The Relationship between Barriers to Birth Control Use and Actual Birth Control Use among Mexican-American Adolescents

By Pesa, Jacqueline A.; Mathews, Jeff | Adolescence, Winter 2000 | Go to article overview
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The Relationship between Barriers to Birth Control Use and Actual Birth Control Use among Mexican-American Adolescents


Pesa, Jacqueline A., Mathews, Jeff, Adolescence


ABSTRACT

This study examined the relationship between barriers to using birth control and actual use of birth control among a national sample of Mexican-American adolescents. Participants were either over age 15 or sexually active (regardless of age). They responded to survey items on birth control use. Chi-square analysis and t tests were used to investigate whether barriers to using birth control were related to actual use during first intercourse and most recent sexual intercourse. It was found that nonusers had significantly higher barrier scores compared with users of birth control. The results indicate that attitudes toward birth control are associated with actual birth control use among Mexican-American adolescents. Additionally, males and females may have distinct barriers to using birth control. It was concluded that a better understanding of the sexual attitudes and beliefs associated with birth control is needed in order to improve programs seeking to increase the use of birth control among this rapidly exp anding, high-risk population.

Between 1990 and 1993, Hispanics surpassed African-Americans as the group with the highest adolescent birthrate (Alan Guttmacher Institute, 1994). Further, the birthrate among Mexican-American adolescents is higher than that of any other Hispanic group (Centers for Disease Control, 1993; Alan Guttmacher Institute, 1994). Interestingly, Mexican-Americans have a higher rate of early childbearing, as compared with Anglos, despite having a lower rate of early sexual intercourse (Aneshensel, Fielder, & Becerra, 1990; De Anda, Becerra & Fielder, 1988).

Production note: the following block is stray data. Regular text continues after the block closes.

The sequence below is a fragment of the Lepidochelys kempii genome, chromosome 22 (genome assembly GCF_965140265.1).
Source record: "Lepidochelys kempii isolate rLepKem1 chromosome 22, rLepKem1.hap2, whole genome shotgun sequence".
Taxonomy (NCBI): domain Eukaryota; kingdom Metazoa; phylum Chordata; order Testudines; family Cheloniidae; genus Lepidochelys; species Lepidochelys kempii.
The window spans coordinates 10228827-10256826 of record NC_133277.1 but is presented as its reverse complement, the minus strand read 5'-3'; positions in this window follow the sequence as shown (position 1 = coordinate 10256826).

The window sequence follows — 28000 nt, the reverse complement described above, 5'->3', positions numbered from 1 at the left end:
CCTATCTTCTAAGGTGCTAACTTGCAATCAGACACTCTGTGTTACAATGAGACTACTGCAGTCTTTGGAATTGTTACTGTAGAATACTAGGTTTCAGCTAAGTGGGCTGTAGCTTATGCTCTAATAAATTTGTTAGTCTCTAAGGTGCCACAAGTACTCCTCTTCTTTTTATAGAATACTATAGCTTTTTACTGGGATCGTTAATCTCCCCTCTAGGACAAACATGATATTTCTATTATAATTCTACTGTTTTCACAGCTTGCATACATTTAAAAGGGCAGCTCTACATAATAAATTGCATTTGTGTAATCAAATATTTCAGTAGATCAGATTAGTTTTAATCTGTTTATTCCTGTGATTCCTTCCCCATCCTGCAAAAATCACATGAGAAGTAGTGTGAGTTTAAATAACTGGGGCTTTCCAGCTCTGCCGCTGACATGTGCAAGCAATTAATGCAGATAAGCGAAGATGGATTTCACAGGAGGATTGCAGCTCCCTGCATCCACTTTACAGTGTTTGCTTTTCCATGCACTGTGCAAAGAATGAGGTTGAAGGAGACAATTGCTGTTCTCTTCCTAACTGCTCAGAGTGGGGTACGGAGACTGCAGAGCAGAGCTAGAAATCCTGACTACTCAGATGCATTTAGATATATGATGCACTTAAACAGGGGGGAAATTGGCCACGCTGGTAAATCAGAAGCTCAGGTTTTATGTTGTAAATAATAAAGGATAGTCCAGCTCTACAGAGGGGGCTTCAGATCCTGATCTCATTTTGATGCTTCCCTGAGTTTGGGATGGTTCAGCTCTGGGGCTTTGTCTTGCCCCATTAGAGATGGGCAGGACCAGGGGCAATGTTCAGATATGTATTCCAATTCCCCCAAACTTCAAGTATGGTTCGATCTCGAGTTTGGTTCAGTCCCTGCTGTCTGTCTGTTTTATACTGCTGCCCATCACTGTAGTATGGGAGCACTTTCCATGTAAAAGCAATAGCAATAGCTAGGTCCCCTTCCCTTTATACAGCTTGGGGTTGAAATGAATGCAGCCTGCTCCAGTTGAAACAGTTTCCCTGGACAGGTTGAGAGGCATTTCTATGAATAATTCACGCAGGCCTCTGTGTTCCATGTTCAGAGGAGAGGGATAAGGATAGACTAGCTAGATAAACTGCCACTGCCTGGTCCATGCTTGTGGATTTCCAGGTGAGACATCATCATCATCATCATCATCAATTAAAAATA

Various explanations have been offered for the high rate of adolescent pregnancy among Hispanics, and Mexican-Americans in particular. It should first be noted that, in a national sample, 62% of Hispanic males reported being sexually active compared with 49% of Anglo males, while 53% of Hispanic females reported sexual activity compared with 49% of Anglo females (Warren, Santelli, Everett, Kann, Collins, Cassell, Morris, & Kolbe, 1998). Second, compared with non-Hispanics, Hispanics have been found to be less knowledgeable about birth control and sexually transmitted diseases, including HIV (Council on Scientific Affairs, 1991). Erickson (1998) has stated that, "compared to Anglo and African-American teens, Latina teens know less about birth control and are less likely to use birth control at first intercourse, and have lower rates of birth control use overall" (p. 129). It therefore stands to reason that sexual activity combined with ignorance about, and negative attitudes toward, birth control would contri bute to high pregnancy rates among Hispanic adolescents.

Hispanic adolescents are less likely than Anglos or African-Americans to contact health care providers for routine care, including birth control (Lieu, Newacheck, & McManus, 1993). In light of this, it is not surprising that Hispanic adolescents are less likely than Anglos and African-Americans to use birth control (Piccinino & Mosher, 1998; Mauldon & Luker, 1996; Hodges, Leavy, Swift, & Gold, 1992; Mosher & McNally, 1991; Aneshensel et al., 1989). Further, Mexican-Americans are less likely than Cubans, Puerto Ricans, and other Hispanic adolescents to use birth control (DuRant, Seymore, Pendergrast, & Beckman, 1990).

Research with adolescents has identified various barriers to birth control use. Embarrassment about purchasing birth control and overall inconvenience have been cited by adolescents as barriers to use (Murphy & Boggess, 1998; Bernard & McKeganey, 1990). An adolescent who believes that birth control methods are likely to interfere with sexual pleasure is less likely to report use (Murphy & Boggess, 1998; Joffe & Radius, 1993; Pleck, Sonenstein, & Ku, 1993; Skurnick, Johnson, Quinones, Foster, & Louria, 1991). Communication issues between partners (Landry & Forrest, 1995), positive or ambivalent feelings about having a baby (Stevens-Simon, Singer, & Cox, 1996), male ambivalence toward the consistent use of condoms, and perception of stigma in obtaining and carrying condoms among females (Price, 1997) have also been found to be influential.

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